It’s that time of the year when many students and parents—and retailers—turn their minds to the question of what sort of token of appreciation they might be appropriate for this year’s teacher. A recent article in the Toronto Star got me thinking about the many gifts that I have received over the past 3 decades. In my early days of teaching, I actually needed the coffee mugs, little ornaments and knick-knacks to help furnish a rather sparse bachelor pad.
In the past few years, students were quick to pick up on my coffee-drinking, book-reading habits and were generous with gift cards that satisfied both.
There was one student, however, that gave me a gift that, to this day, keeps on giving. The interesting thing is that when 13 year old Dawn handed me an envelope after an end-of-the-year concert, she probably didn’t intend it to be a gift at all.
Dawn played the clarinet in our school band, and during the course of the term, she had composed a piece of music that I thought was worthy of note. I added some piano accompaniment to it and suggested that we put it on the program for the spring concert. Dawn agreed but, as concert week approached, I could tell that she was getting a little nervous. We scheduled a few more rehearsals and I assured her that we were good to go.
On opening night, after I gave the audience a little bit of background about the selection, Dawn walked onto the stage with her clarinet and we began the piece. The audience listened politely as she struggled to get a sound out of her instrument. Her hands shook a little as she squeaked and squawked through the song, accompanied by me on the piano. Dawn was devastated and, as she put her clarinet away after the concert, she let me know that she wouldn’t be playing the following night.
We talked for quite a while that evening; I told Dawn about my own experiences with nervousness, clarinets and decisions to back away after failures. I told her that I would respect her wishes, but I encouraged her to wait until the following day before making a final decision. We were both glad that I decided not to take her name off the program for the second night of the concert. She had reconsidered and had decided to try again.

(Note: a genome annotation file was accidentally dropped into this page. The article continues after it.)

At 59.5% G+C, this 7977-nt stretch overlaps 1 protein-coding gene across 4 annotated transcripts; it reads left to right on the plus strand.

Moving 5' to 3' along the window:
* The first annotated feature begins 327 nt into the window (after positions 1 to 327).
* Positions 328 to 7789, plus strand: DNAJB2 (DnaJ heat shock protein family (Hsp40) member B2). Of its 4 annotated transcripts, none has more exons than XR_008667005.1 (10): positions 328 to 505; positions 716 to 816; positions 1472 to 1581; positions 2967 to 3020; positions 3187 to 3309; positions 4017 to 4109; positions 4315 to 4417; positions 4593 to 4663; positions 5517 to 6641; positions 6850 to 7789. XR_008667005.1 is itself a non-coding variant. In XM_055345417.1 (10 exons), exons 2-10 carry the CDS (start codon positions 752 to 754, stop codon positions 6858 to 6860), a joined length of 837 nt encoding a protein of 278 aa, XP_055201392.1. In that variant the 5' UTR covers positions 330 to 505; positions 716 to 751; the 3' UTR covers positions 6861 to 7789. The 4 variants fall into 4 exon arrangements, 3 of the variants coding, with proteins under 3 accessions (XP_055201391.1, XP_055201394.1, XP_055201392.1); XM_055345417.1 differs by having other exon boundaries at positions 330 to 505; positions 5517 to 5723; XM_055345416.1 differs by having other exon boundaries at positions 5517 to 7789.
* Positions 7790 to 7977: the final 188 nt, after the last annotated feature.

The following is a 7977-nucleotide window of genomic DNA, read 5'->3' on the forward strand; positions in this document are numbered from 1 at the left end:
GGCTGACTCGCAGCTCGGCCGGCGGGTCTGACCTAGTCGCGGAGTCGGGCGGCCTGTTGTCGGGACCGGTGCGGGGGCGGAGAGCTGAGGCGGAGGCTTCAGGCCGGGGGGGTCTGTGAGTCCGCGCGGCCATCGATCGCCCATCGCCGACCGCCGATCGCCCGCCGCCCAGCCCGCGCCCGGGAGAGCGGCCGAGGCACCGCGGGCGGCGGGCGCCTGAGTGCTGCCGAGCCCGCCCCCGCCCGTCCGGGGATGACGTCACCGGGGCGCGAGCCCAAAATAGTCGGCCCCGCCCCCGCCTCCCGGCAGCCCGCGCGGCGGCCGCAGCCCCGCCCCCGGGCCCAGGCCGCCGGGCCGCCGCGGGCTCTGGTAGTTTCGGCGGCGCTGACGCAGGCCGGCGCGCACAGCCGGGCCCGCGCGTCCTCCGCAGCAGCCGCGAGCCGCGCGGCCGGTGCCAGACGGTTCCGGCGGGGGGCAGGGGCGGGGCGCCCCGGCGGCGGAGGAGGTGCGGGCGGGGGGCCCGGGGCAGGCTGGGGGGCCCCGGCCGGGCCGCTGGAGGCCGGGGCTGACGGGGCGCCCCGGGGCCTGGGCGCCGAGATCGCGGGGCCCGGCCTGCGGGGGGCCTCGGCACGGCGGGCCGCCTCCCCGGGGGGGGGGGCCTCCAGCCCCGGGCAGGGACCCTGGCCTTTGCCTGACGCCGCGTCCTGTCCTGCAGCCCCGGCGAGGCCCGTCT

And she played beautifully!
The letter that Dawn wrote in response to the event was the most moving piece of writing that I had ever received from a student. She thanked me for the conversation, for sharing my own story, and for believing in her. She told me how she really didn’t have a whole lot of faith in herself and how being encouraged to see beyond her opening night experience allowed her to regain some of her confidence.
You know, that letter has stayed with me in ways that neither of us could have anticipated. As my career has progressed, I have had moments where I lost confidence, have been faced with times of despair and have even been tempted to pack it in. Yet each time when hope has seemed elusive, I have opened a drawer, cleaned off a shelf or opened a book only to find Dawn’s letter. I’ve never gone looking for it; it has always just appeared. And it has never failed to provide me with the boost and shift in perspective that has allowed me to get back on track!
I’m not sure where Dawn is these days, and it has been a while since I’ve seen the letter, but I know that one of these days the gift that she gave me 20 years ago will surface and inspire me one more time.